-- Helen Rice and Anna Pietersen in Amsterdam:
"So much sadness to overcome," Pietersen said. "In this, there is not only who we are, but also our memories. I have never felt love like this, Helen. Can this house really feel like home to you after where you have lived and worked for so long? I am afraid you might abandon me."
"That doesn't seem possible," Rice said. "I love you so deeply. It mystifies me."
"We will find out who we are, then," Pietersen said.
Rice smiled and nodded. "The creative crones."
"Yes, I like that better than the sexy crones," Pietersen said. "Tea and brandy?"
Rice watched Pietersen prepare their tea and sit across from her at the kitchen table. Her face can appear so sad at times, she thought. We are physically similar, but our dispositions are different. She is more reserved, I'm more outgoing. I'm not sure, but she seems to be more sensitively attuned to nuance while I might overlook that in moments of flamboyance.
Pietersen laughed lightly. "You are analyzing me," she said. "It makes me self-conscious."
"Sensibilidad," Rice said. "A Spanish word that I understand to mean both sensitivity and sensibility. You embody that, Anna."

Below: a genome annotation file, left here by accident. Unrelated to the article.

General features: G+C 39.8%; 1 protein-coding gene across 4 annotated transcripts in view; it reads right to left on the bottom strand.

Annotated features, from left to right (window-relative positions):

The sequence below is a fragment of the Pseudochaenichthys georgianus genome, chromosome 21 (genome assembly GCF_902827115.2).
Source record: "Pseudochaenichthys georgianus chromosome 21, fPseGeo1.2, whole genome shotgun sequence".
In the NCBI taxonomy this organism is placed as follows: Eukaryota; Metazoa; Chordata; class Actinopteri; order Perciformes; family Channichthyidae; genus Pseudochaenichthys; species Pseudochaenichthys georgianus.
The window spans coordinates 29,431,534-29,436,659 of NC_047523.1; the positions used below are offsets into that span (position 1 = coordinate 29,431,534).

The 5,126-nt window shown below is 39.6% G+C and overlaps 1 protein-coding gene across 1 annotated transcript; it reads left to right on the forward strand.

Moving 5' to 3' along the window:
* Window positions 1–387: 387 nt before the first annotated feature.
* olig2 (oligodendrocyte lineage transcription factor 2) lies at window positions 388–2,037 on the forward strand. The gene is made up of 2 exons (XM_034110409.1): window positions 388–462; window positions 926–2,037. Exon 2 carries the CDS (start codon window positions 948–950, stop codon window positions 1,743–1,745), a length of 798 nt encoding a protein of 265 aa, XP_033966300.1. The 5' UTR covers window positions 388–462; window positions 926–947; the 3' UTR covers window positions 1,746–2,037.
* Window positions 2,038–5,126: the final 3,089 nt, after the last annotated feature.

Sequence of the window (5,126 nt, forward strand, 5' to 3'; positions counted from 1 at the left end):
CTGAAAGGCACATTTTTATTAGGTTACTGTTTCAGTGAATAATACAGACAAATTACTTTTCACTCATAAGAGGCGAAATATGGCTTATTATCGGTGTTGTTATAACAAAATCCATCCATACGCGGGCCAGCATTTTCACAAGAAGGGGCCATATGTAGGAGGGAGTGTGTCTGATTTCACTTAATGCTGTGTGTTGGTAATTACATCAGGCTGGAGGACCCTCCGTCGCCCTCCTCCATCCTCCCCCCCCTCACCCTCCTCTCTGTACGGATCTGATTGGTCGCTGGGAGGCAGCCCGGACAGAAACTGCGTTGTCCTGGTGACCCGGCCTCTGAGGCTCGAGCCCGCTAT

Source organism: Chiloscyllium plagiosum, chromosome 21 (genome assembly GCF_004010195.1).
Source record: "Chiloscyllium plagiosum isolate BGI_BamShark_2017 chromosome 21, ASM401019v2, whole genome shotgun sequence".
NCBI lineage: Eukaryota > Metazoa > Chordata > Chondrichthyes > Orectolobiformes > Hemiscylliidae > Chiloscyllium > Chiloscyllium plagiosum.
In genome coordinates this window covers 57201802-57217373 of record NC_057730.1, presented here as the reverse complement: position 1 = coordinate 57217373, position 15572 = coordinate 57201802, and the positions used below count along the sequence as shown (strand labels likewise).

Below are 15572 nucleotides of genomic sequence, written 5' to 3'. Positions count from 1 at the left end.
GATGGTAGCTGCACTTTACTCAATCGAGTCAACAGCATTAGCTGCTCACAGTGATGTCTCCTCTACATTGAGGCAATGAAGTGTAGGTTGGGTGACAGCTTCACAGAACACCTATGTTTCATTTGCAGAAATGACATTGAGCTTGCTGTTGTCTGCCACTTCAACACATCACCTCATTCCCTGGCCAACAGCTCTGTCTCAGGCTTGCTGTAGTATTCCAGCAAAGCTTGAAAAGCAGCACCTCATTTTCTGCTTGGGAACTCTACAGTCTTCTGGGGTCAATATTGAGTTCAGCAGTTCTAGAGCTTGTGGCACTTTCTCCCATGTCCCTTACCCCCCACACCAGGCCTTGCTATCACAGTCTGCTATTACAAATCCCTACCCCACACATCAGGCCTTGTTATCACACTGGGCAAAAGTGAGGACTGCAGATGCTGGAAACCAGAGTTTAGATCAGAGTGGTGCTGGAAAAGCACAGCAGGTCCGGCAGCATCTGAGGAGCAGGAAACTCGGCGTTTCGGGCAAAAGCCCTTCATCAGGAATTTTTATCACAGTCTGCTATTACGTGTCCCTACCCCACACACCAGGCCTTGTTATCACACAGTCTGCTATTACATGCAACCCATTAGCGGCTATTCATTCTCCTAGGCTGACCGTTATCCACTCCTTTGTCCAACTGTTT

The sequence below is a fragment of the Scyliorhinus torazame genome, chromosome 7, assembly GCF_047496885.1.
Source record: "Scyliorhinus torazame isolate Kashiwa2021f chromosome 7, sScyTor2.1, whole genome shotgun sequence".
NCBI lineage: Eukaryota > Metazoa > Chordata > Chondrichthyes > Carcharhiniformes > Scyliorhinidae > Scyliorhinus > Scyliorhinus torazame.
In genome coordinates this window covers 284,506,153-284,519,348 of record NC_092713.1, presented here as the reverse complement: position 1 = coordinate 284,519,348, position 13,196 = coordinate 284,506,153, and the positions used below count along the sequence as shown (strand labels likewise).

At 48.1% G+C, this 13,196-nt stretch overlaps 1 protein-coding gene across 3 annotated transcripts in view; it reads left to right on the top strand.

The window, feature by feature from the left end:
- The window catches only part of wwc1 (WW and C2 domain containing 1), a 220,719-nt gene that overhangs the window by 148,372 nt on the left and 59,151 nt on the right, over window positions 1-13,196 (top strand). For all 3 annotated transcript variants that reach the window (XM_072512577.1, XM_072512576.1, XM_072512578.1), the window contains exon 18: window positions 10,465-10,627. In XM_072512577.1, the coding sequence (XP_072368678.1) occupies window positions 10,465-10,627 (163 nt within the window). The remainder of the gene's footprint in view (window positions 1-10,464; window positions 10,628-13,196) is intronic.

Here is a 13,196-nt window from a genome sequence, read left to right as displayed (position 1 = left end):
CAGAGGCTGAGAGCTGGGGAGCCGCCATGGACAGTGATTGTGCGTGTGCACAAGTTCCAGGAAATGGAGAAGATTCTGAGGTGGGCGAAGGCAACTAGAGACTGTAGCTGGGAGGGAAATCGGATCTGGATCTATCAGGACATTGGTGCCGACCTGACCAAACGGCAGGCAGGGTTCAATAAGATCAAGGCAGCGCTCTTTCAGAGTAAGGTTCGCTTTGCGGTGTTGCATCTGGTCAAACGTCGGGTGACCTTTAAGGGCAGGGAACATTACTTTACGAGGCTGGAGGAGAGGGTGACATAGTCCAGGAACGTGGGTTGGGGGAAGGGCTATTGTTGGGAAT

"I appreciate that and like the thought," Pietersen said. "But I think you must have the same in order to perceive it."
"I'm a little short on sensibility at times."
With their tea and brandy, they moved quickly through the cold afternoon to the studio behind the house, entered it, turned up the heat, and stood side-by-side. Pietersen said she felt reluctant about returning to her potting wheel, that like Rice, she wanted to try a different approach.
"We talked about collaboration," Rice said. "Would you like to try that with a light sculpture? I'm anxious to start. Maybe something that will amuse us instead of the heavy works the memorials represent. Perhaps with the notion of 'tilt' and pinball machine parts."
Pietersen placed her arm in Rice's and smiled. That would work, she said. She conceived of "tilt" as a graceful gesture more than as a shove that ended a pinball game, or perhaps both notions could be incorporated. Yes, said, Rice, one to mark the end of one "game" transmuted to a gesture that suggests a new direction, in a way telling their story. Pietersen said she could familiarize herself with the electronics necessary, in a sense, be the "technician" for the electrical network they'd need. They laughed.
"Creative crones," Pietersen said.
"The work will take a while to do," Rice said."Good. There is no rush. It is for us," Pietersen said.